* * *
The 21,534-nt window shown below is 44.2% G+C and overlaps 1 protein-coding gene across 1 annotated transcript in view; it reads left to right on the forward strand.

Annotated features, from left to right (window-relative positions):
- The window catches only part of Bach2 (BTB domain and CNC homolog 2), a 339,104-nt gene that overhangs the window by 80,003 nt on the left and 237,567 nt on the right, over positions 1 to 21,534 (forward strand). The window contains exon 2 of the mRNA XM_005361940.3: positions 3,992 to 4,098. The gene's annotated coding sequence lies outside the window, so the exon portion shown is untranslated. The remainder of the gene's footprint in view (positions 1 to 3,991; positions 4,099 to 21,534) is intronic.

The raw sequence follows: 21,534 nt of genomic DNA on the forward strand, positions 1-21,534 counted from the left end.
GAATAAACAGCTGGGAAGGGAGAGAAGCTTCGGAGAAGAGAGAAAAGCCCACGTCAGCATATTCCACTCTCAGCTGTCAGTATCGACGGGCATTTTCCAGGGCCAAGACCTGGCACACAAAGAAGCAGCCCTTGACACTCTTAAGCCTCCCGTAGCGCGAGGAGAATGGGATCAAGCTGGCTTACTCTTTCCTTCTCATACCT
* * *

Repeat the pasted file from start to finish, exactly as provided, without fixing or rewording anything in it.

The 21,534-nt window shown below is 44.2% G+C and overlaps 1 protein-coding gene across 1 annotated transcript in view; it reads left to right on the forward strand.

Annotated features, from left to right (window-relative positions):
- The window catches only part of Bach2 (BTB domain and CNC homolog 2), a 339,104-nt gene that overhangs the window by 80,003 nt on the left and 237,567 nt on the right, over positions 1 to 21,534 (forward strand). The window contains exon 2 of the mRNA XM_005361940.3: positions 3,992 to 4,098. The gene's annotated coding sequence lies outside the window, so the exon portion shown is untranslated. The remainder of the gene's footprint in view (positions 1 to 3,991; positions 4,099 to 21,534) is intronic.

The raw sequence follows: 21,534 nt of genomic DNA on the forward strand, positions 1-21,534 counted from the left end.
GAATAAACAGCTGGGAAGGGAGAGAAGCTTCGGAGAAGAGAGAAAAGCCCACGTCAGCATATTCCACTCTCAGCTGTCAGTATCGACGGGCATTTTCCAGGGCCAAGACCTGGCACACAAAGAAGCAGCCCTTGACACTCTTAAGCCTCCCGTAGCGCGAGGAGAATGGGATCAAGCTGGCTTACTCTTTCCTTCTCATACCT